On Nov. 14, students from the Ateneo de Manila University filed a petition to call for a mass student strike against government’s criminal neglect in the face of recent typhoons Ulysses, Rolly and Quinta as well as the COVID-19 pandemic.
The petition signed by more than 500 students demanded that the Ateneo community concentrate all efforts into helping the most vulnerable citizens of the country. The students said business can no longer continue as usual, and that they cannot simply prioritize their schoolwork when there are people suffering unnecessarily due to the government’s poor response to calamities.
The strike was initiated in solidarity with the people, and expressed the belief that in any undertaking, no student should be left behind. The students pledged that they will withhold submission of school requirements starting Nov. 18.
Ateneo’s Sanggunian (the student council) held two emergency meetings to consolidate the demands of the students, which prompted the university to give them a one-week academic break.
This bold move from Ateneo’s students immediately prompted other universities to follow suit and initiate their own strikes in the hope that these would lead to bigger movements that would demand state accountability for its negligence and incompetence.
However, some professors and alumni presented a different take on the move, expressing concerns that the students’ strike may not be the best solution to demand accountability from President Duterte. Since he doesn’t care about education, the strike won’t bother him at all, others pointed out. Others said that disruptions like this is exactly what the enemy wants, so why give it to them?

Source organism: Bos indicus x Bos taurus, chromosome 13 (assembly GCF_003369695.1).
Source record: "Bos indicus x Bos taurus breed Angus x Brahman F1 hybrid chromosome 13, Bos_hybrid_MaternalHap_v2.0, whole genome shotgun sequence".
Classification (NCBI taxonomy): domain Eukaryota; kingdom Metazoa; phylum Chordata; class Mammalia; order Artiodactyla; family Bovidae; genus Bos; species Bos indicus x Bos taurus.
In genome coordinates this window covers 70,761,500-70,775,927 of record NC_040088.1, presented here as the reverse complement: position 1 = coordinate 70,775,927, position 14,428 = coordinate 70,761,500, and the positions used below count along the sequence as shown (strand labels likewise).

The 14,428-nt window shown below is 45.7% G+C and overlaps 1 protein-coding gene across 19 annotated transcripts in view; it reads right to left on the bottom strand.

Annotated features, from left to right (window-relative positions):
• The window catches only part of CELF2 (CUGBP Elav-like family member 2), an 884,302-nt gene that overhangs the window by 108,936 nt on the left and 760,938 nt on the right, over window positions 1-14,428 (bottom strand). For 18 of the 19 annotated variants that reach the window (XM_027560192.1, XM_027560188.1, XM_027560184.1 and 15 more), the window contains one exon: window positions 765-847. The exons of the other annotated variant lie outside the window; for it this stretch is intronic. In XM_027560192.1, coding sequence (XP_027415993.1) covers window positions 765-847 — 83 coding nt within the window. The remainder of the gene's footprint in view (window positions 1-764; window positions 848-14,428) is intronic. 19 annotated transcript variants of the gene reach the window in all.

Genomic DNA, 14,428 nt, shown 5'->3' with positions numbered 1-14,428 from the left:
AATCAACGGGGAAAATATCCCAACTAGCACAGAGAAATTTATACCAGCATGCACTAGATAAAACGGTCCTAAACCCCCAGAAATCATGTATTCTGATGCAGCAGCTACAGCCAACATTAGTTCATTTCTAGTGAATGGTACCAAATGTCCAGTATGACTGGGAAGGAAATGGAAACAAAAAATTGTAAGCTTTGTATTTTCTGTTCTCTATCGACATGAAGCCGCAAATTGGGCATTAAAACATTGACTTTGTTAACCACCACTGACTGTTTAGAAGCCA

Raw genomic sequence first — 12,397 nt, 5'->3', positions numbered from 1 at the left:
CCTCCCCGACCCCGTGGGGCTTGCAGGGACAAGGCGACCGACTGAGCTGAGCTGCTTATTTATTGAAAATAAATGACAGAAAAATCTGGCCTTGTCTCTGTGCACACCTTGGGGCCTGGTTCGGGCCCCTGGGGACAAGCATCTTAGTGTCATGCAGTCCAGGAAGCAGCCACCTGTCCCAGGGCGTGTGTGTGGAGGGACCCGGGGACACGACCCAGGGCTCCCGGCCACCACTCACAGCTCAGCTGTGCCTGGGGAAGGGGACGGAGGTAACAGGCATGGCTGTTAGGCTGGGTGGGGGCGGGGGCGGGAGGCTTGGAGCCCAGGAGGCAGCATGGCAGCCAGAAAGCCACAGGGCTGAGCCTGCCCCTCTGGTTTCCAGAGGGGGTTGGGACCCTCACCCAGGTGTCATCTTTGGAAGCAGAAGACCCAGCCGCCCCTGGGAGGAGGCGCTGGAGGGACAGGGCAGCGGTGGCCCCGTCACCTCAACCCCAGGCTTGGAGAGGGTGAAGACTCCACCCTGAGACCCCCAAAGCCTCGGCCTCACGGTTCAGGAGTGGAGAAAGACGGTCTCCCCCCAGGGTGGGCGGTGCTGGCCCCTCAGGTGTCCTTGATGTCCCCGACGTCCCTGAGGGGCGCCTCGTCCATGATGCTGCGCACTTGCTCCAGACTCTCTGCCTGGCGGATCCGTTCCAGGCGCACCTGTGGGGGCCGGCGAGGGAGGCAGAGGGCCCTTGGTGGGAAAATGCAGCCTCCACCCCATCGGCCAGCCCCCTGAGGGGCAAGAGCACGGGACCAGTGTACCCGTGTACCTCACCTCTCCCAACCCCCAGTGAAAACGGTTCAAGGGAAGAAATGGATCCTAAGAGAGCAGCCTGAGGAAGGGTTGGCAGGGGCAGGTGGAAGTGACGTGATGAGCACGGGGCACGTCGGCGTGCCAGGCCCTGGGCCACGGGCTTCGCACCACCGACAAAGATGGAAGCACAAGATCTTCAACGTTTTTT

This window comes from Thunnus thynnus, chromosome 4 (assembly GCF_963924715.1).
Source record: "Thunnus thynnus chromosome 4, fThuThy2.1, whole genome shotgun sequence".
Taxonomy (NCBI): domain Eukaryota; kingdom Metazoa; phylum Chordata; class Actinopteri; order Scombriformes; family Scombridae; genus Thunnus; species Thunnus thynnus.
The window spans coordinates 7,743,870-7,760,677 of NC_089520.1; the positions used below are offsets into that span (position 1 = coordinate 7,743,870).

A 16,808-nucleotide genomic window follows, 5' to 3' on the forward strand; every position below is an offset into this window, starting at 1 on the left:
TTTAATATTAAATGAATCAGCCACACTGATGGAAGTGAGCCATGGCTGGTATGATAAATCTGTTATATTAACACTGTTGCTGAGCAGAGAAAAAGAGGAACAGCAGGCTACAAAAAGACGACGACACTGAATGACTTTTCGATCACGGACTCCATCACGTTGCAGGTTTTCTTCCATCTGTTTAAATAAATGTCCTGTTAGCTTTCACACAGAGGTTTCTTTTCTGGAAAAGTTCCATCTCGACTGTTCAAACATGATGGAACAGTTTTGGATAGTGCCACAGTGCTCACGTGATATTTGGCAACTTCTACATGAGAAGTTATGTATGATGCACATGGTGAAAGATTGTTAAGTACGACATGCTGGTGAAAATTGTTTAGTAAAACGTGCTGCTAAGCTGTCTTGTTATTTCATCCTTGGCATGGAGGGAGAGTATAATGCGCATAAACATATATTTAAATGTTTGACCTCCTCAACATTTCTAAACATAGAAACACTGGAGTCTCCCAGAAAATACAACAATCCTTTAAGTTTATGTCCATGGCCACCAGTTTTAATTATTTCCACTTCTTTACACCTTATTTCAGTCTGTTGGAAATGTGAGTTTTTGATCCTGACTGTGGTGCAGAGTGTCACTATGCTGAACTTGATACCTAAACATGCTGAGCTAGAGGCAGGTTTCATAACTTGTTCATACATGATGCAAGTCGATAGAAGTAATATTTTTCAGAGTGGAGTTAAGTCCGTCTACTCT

But how exactly should students express their concern? As a sector, the mass strike may be the most effective action that students can collectively join.
If the concern of some professors is that the non-submission of academic requirements or non-attendance in class would mean a lack of education, then perhaps it’s time to redefine what “education” really means. Can education be taken only in a formal setting, as in inside the classroom with a professor or lecturer taking charge? Can education only be measured by requirements that instructors equate with a grade or rating after submission?
Maybe instead of focusing on how the strike disturbs the established education structure, we can look at the strike as an opportunity to highlight alternative learning environments, which do not exactly subscribe to the conventional systems of learning but could still mold students to be good citizens who are critical and outspoken.
This isn’t to disregard the role of the academe and the importance of educators in nation-building. But let’s also emphasize that the modules students use in their classes can only be enriched by their interactions with the different sectors that comprise society.
Students can organize relief operations, they can write stories to amplify the voices of victims, they can even shoot informational TikToks about issues like red-tagging. Such active political activities can enable them to make grounded decisions as they participate in nation building.
Students need their teachers, professors and elders’ support now more than ever. Instead of immediately taking a defeatist stance and suggesting that the strike would only be ignored by the state, why not declare their full support to the youth?
And if the concern is how “disruptive” the method is, isn’t that what we want? Don’t we want to disturb government officials from their stupid antics? Wasn’t this method proven effective when Harry Roque and even President Duterte responded to the students’ petition?
Students are the major stakeholders of educational institutions. This strike reminds students of what they can do collectively, and that beyond submitting school requirements, they are also empowered to lead movements that can impact the nation.
We’ve always acknowledged the importance of the youth in political work. We always say that the youth is the hope of the future. We’ve all tweeted, “sana all” to the student led-protests in Hong Kong and Thailand. Now’s the time for the Filipino youth to leave their own mark.
Let the youth decide how they want to express their dismay. Trust them on how they want to engage with the government. After all, this is their own future that they are changing.